Success is an ugly word

Kat Ayala

I can’t help but feel like I was meant to be at James Winter‘s talk at CreativeMornings Sydney last Friday. James is co-founder of Brand X, a not for profit arts organisation that repurposes under-utilised space for Sydney’s performing, recording, and visual art communities to practice their craft. The topic was “Ugly” and James was gorgeous – but that’s not my point.

A bit of background: before James started I was chatting to my colleague Cam about some of the frustrations I’ve been experiencing with my band lately, especially with our songwriting process. I’ve been feeling a little constrained: we know what works with an audience and within the industry, so that’s what we write. But we haven’t tried anything new or different in ages. I didn’t join a band so I could play it safe – that’s just the antithesis of rock n’ roll! And I didn’t come here to do the same thing over and over again. I’m an artist, man! Where are my guts?

Don’t get me wrong – I know that there is a game, and I know that one’s success depends on how well you play the game. That’s business. So when James proposed at the very beginning of his talk that “success is the ugly word”, I immediately hopped on board. Then the clincher, he said we’re “obsessed with success to the point that the audience dictates what is acceptable and unacceptable.” Cam elbowed me in the arm. That’s what I’m talkin’ about, James Winter!

James argues that success is ugly because it’s the endpoint, and an endpoint is ugly because it’s daunting. First of all you have to try really hard to get there, and then when you arrive, you have to make another endpoint that’s further than where you’ve landed, and try even harder to get to that one.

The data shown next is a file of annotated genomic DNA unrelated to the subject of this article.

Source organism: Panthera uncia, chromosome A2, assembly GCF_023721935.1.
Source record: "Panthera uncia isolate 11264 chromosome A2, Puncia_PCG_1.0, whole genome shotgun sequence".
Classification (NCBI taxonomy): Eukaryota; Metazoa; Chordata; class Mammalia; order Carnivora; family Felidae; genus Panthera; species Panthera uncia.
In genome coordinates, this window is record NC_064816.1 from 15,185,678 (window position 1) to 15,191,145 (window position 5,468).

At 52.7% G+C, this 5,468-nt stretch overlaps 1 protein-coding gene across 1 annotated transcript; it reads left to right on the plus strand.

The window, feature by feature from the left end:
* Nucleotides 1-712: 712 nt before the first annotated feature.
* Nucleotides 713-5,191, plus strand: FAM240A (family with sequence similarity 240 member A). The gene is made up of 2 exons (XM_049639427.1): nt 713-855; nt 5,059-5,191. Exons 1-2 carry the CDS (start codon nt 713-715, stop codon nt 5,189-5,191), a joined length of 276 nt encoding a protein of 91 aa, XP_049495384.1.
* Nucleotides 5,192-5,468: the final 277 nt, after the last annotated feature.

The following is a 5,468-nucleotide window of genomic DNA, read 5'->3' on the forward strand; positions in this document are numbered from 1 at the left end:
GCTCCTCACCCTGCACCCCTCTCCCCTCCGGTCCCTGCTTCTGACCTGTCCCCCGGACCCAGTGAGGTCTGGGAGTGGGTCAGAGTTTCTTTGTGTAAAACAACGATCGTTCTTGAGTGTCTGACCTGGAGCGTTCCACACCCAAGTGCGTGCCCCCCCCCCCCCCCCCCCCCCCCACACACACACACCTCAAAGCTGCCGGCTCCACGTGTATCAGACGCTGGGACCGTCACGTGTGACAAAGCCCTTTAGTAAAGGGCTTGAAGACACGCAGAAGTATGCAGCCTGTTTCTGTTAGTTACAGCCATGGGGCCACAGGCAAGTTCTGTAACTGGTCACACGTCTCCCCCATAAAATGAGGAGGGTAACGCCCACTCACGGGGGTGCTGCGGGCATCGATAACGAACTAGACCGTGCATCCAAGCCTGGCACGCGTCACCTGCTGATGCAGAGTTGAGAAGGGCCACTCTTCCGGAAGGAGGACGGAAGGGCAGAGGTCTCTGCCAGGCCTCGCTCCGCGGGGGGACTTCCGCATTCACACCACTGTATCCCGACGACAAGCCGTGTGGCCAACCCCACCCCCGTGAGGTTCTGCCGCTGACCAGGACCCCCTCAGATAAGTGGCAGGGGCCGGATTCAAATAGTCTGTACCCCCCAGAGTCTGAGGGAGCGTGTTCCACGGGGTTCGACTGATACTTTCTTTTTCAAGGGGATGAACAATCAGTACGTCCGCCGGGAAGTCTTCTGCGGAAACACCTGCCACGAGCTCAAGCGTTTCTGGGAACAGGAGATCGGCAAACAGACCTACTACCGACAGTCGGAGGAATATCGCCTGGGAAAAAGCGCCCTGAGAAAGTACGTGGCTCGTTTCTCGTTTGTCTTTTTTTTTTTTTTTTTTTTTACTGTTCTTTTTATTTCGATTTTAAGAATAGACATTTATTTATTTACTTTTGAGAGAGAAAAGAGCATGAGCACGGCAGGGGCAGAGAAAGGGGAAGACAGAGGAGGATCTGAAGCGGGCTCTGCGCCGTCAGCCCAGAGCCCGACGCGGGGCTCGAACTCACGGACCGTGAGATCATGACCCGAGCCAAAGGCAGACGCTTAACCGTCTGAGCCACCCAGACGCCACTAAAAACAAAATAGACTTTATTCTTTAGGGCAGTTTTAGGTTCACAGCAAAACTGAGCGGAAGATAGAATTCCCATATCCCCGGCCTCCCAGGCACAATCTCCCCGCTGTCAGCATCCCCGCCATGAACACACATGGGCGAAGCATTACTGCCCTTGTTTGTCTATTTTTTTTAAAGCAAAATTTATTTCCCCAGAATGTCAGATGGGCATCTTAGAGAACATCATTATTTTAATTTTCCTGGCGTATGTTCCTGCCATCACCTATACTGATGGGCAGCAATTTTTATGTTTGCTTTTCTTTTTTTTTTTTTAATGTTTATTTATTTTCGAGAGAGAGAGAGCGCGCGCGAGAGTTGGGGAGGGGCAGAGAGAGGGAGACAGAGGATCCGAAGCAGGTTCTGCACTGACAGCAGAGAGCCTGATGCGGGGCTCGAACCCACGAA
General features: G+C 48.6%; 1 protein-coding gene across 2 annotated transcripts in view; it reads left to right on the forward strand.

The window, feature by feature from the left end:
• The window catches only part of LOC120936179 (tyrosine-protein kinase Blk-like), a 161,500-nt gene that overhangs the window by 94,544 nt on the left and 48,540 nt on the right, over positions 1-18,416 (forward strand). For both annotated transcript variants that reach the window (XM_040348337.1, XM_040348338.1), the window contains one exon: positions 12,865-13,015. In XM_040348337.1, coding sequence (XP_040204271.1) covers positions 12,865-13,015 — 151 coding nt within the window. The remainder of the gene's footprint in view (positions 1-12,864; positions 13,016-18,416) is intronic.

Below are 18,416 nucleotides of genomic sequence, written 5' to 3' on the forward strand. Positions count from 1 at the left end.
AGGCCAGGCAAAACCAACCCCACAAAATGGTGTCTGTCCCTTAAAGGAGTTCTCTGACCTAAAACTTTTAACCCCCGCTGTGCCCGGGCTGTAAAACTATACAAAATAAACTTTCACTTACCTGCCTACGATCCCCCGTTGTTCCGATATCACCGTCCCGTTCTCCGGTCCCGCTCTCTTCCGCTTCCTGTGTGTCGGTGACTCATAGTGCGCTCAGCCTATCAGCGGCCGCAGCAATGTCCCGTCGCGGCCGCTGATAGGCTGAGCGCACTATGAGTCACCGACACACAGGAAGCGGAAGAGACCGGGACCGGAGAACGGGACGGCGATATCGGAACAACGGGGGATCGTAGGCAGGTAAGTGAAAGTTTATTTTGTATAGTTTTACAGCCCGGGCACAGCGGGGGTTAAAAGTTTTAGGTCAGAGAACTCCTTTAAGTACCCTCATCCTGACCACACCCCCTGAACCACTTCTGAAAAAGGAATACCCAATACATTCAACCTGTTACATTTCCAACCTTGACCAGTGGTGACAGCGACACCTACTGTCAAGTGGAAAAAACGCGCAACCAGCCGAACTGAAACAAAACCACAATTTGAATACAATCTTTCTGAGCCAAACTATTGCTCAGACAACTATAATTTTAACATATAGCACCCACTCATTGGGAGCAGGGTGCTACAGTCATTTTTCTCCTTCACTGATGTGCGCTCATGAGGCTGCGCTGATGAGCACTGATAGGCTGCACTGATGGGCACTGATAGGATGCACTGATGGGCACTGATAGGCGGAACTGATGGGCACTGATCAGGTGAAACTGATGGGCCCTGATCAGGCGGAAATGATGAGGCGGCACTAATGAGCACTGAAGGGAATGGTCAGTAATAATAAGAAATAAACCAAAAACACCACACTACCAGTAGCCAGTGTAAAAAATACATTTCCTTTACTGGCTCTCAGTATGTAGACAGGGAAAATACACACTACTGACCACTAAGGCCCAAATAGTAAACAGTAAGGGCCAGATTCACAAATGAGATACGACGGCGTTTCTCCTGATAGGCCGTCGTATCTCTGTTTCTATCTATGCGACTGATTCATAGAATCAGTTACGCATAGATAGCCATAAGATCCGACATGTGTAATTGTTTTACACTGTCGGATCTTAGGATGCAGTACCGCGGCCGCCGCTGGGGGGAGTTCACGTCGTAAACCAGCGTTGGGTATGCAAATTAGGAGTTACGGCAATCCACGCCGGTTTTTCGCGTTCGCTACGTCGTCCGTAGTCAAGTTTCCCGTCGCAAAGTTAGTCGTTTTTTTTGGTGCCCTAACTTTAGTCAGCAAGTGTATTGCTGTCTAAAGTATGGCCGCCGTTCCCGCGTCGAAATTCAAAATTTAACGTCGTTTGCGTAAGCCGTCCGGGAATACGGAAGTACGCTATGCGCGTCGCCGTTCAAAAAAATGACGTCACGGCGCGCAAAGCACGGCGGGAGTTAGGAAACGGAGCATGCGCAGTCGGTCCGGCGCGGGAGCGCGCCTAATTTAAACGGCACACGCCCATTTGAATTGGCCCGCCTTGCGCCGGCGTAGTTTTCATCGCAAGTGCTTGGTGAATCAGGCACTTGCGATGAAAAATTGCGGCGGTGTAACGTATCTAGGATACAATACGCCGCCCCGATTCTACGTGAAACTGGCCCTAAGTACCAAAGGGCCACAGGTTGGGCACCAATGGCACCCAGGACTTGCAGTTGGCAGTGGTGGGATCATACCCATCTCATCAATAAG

An endpoint is also controlling and consuming, because you must arrive – failure is not an option. And, you must arrive within a given timeframe, because business opportunities are perishable. The danger of failing gives us a great excuse to turn to the tried and tested, fail-proof, conservative, old, lazy, boring formulas that we know will get the job done.

But where’s the fun in that? Where’s the ‘success’ in doing the same thing over and over again? James proposes that rather than chasing success, we should not just embrace, but commit to the opportunity of failing. (Hands up if you’re a Seth Godin fan).

James Winter’s investor told him that his business idea was bound to fail. But independent artists had no space to practice or perform, and James believed he should rectify that. 10 years later, Brand X is still going strong and making important contributions to the arts community.

23 major record labels refused to give Joan Jett a deal. So she founded Blackheart Records, and “I Love Rock n’ Roll” became the number 1 song on the Billboard charts for two months.

27 publishers rejected Theodor Seuss Geisel, a.k.a. Dr. Seuss’s first book. His books have now sold over 600 million copies.

Obsessing over success only solidifies our relationship with the mediocre. “When failure is allowed”, James says, “a real sense of freedom and adventure arises. That’s when great work occurs.”

All I can think of now is how fun it would be if my band walked into the studio with minds open to horrible ideas. No doubt we’d come up with a lot of crap, but who knows what gems we might develop from having journeyed through the pits of failure. Thanks for the encouragement, James Winter. Now to try and convince my people to make some mistakes like real rock n’ rollers.

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Success is an ugly word